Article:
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OSHA Steps Up Random Inspections of Coronavirus Safety Measures at Michigan Restaurants and Grocery Stores

Establishments with “major” compliance issues could face up to $7,000 in fines

A female cashier in medical protective mask and face shield with a red apron working at supermarket. pixfly/Shutterstock
Brenna Houck is a Cities Manager for the Eater network. She previously edited Eater Detroit and reported for Eater. You can follow her on the internet at @brennahouck.

Over the past five months, business across Michigan have been adjusting to a fluid list of new regulations and executive orders to fight the spread of novel coronavirus. At the same time, customers and employees have developed a social media forums and pages to track safety compliance among those same businesses. Now, Michigan Occupational Safety and Health Administration (MIOSHA) is planning to step up its inspections to help improve safety for workers in restaurants, bar, and retail industries.

Pointing to an increase in COVID-19 cases in the state, MIOSHA says it will be making “inspections by referral or randomly at bars and restaurants, gas stations and convenience stores, grocery stores, and other retail establishments,” per a release. Establishments with “major deficiencies in the employer’s COVID-19 preparedness and response plans” could face fines of up to $7,000.

The efforts to step up inspections are coming in the form of a State Emphasis Program (SEP). The program will focus not only on making sure businesses are complying with the rules to keep their employees and customers safe but also provide more education specific to service industries. The focus of this SEP is to educate and seek compliance with guidelines and rules that will protect workers and customers in locations serving the public where community spread of COVID-19 is a risk. The department also provided some basic recommendations for restaurants, bars, and retail businesses trying to operate safely including:

  • Conducting daily health screenings of employees and contractors
  • Requiring employees and customers wear face coverings properly
  • Considering changes to indoor ventilation to reduce transmission risk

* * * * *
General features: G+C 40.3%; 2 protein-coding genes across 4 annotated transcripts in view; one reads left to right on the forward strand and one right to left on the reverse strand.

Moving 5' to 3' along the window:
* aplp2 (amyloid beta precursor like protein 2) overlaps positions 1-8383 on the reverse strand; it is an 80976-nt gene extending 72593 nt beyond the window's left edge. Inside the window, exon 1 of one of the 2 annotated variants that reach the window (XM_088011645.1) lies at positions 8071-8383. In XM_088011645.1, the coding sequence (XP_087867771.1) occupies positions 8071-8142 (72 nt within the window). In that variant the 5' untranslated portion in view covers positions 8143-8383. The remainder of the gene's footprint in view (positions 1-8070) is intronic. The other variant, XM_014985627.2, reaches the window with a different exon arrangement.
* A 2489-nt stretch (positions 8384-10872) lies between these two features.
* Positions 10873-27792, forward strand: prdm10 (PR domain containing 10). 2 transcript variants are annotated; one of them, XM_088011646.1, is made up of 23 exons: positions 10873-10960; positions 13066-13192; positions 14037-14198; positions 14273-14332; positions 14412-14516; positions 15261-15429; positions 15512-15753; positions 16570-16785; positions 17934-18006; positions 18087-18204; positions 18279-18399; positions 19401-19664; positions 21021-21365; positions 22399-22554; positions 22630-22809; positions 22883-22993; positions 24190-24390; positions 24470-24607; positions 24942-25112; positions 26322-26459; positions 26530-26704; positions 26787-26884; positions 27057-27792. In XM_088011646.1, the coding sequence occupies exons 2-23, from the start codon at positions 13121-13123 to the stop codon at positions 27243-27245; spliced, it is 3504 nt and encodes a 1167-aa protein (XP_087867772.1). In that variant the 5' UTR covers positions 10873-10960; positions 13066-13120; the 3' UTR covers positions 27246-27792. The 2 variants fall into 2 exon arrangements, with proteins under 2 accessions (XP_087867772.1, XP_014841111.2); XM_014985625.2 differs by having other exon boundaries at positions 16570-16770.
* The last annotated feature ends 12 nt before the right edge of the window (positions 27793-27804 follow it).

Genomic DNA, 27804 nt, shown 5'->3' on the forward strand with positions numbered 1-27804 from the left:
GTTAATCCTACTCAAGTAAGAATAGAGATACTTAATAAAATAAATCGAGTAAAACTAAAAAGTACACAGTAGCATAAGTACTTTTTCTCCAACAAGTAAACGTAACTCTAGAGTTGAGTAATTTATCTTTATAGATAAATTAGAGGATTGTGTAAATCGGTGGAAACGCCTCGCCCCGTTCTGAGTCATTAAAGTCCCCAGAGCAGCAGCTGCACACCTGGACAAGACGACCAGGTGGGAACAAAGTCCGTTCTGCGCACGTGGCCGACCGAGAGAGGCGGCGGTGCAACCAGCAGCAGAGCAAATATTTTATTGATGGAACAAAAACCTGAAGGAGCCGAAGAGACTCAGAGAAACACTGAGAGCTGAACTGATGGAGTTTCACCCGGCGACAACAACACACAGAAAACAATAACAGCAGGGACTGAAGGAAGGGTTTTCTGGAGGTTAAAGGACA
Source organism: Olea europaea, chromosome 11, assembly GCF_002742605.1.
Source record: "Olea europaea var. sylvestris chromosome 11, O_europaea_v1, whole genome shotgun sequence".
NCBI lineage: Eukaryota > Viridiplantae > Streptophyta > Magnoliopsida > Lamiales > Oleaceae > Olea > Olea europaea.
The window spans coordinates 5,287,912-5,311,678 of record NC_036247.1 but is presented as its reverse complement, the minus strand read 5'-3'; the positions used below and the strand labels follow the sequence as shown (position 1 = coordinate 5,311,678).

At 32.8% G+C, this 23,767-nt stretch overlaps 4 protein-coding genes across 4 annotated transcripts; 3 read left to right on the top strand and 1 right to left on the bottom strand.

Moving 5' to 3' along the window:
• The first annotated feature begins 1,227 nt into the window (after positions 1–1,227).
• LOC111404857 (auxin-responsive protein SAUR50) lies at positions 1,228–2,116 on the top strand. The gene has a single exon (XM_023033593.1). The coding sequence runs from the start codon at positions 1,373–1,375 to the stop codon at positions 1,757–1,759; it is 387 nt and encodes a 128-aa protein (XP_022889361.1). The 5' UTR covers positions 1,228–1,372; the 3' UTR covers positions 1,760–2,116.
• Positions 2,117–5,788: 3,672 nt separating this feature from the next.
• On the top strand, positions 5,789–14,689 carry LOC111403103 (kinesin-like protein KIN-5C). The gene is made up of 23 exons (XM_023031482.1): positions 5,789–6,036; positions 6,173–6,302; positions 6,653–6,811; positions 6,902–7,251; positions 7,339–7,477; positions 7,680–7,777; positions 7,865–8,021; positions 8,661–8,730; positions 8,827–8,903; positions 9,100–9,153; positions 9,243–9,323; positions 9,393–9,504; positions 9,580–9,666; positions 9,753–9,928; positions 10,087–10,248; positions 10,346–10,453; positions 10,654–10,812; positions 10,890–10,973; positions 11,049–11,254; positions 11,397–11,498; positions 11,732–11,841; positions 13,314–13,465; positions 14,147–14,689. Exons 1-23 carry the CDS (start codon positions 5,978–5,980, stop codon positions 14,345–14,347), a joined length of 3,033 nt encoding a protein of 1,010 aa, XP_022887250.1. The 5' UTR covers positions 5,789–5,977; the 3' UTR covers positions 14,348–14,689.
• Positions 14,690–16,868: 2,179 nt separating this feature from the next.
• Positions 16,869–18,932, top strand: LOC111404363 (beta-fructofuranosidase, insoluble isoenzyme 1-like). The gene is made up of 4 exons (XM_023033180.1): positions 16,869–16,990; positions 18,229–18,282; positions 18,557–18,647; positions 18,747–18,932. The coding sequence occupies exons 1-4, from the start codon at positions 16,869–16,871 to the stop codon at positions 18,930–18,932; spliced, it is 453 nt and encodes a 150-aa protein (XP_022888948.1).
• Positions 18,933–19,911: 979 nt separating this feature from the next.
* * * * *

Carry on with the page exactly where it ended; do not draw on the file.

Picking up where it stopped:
• Implementing enhanced cleaning protocols when employees or the public become sick
  • Posting required signs and notifying customers of their obligation to wear face coverings, if medically tolerated, and not entering if they feel sick
  • Maintaining compliance with social distancing and capacity limits of the establishment
  • Ensuring that they have and use a preparedness and response plan

More information on MIOSHA guidelines for restaurants and bars are available online. Federal OSHA data shows that the Michigan office has received hundreds of complaints about local businesses including restaurants. Many of the complaints list health and safety concerns. The federal agency is also tracking thousands of national COVID-19 related complaints with a focus on particular industries including restaurants and grocery stores. Despite these complaints, some critics say that OSHA’s national response has been inadequate to protect workers during the health crisis.

Complaints and other health and safety concerns can be filed online at the MIOSHA website or by calling the MIOSHA hotline at 855-723-3219. The state of Michigan also provides guidelines on how to report other coronavirus-related concerns depending on the situation or industry. Federal OSHA complaint forms are also available online.

Of course, OSHA isn’t the only agency monitoring compliance. Many local health departments are also doing site visits and reviewing protocols during inspections. The Michigan Liquor Control Commission held a hearing last week to review the situation that led up to a massive outbreak connected with Harper’s bar in East Lansing. The bar is now required to undergo a plan review before reopening and a formal inspection to make sure it’s in compliance.

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